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  • Updated 07.26.2021
  • Released 07.09.1993
  • Expires For CME 07.26.2024

Insufficient sleep syndrome

Introduction

Overview

Sleep deprivation, or insufficient sleep syndrome, is a serious sleep problem of epidemic proportions. Outlined in this article are the causes, consequences, and management of sleep deprivation and ways of recognizing it. This article describes the clinical manifestations of the condition and the negative consequences of insufficient sleep on various body functions and neurologic disorders.

Key points

• Insufficient sleep syndrome is the most common cause of daytime sleepiness among the general population.

• This condition is due to insufficient duration of sleep nightly, resulting in daytime sleepiness.

• Insufficient sleep affects all systems of the body, including neurologic disorders.

• Consequences of insufficient sleep syndrome are often under-recognized by the patient and include sleepiness, tiredness, fatigue, and irritability.

• Chronic sleep deprivation has been linked to increased risk of automobile and industrial accidents, declining job performance, and disrupted sociability.

• Treatment consists of extending nocturnal sleep time every day by one to several hours nightly.

Historical note and terminology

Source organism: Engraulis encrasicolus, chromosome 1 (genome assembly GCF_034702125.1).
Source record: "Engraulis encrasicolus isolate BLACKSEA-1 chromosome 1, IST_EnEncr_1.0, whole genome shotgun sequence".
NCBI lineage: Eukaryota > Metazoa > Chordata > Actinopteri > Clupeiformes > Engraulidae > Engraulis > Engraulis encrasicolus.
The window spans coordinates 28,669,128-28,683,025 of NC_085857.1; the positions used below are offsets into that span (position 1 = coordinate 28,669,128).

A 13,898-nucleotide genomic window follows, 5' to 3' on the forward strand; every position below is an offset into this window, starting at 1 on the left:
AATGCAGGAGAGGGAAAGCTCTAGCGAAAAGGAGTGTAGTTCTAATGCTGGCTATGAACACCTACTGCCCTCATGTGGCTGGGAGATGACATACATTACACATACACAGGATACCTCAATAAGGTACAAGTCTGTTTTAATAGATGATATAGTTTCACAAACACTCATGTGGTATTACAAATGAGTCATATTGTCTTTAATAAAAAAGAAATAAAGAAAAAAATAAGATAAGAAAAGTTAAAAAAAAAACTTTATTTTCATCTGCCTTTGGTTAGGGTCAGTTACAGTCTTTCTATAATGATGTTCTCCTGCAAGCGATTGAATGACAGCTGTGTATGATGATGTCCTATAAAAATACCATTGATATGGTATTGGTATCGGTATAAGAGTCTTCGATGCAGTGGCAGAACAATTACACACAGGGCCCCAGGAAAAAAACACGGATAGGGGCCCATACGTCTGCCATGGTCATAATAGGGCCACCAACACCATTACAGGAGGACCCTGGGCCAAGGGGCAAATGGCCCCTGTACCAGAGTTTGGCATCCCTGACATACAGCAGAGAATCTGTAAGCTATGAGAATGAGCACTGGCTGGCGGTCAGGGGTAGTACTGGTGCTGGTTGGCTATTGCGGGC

Insufficient sleep syndrome, also referred to as “chronic insufficient sleep,” “voluntary sleep curtailment,” “sleep reduction,” “sleep restriction,” “inadequate sleep,” or “sleep deprivation” was first recognized as a clinical syndrome in 1979 with its inclusion in the Diagnostic Classification of Sleep and Arousal Disorders (04). Sleep deprivation experiments were conducted more than a century ago to understand the function of sleep. Since then, several studies have shown that neurologic function and cognition deteriorate during sleep loss, with reaction time, mood, and judgment suffering from being awake for too long. However, the first series of patients with insufficient sleep syndrome were reported in 1983. Prior to its identification, patients presenting with excessive daytime sleepiness, but having none of the accessory symptoms and signs of narcolepsy, received diagnoses of idiopathic hypersomnolence, NREM narcolepsy, a mood disorder, or were considered malingerers. In the International Classification of Sleep Disorders (ICSD-3), insufficient sleep syndrome is included in the section “Hypersomnias of central origin” (02). Diagnostic criteria for idiopathic hypersomnia include lack of improvement of sleepiness after an adequate trial of increased nocturnal time in bed.

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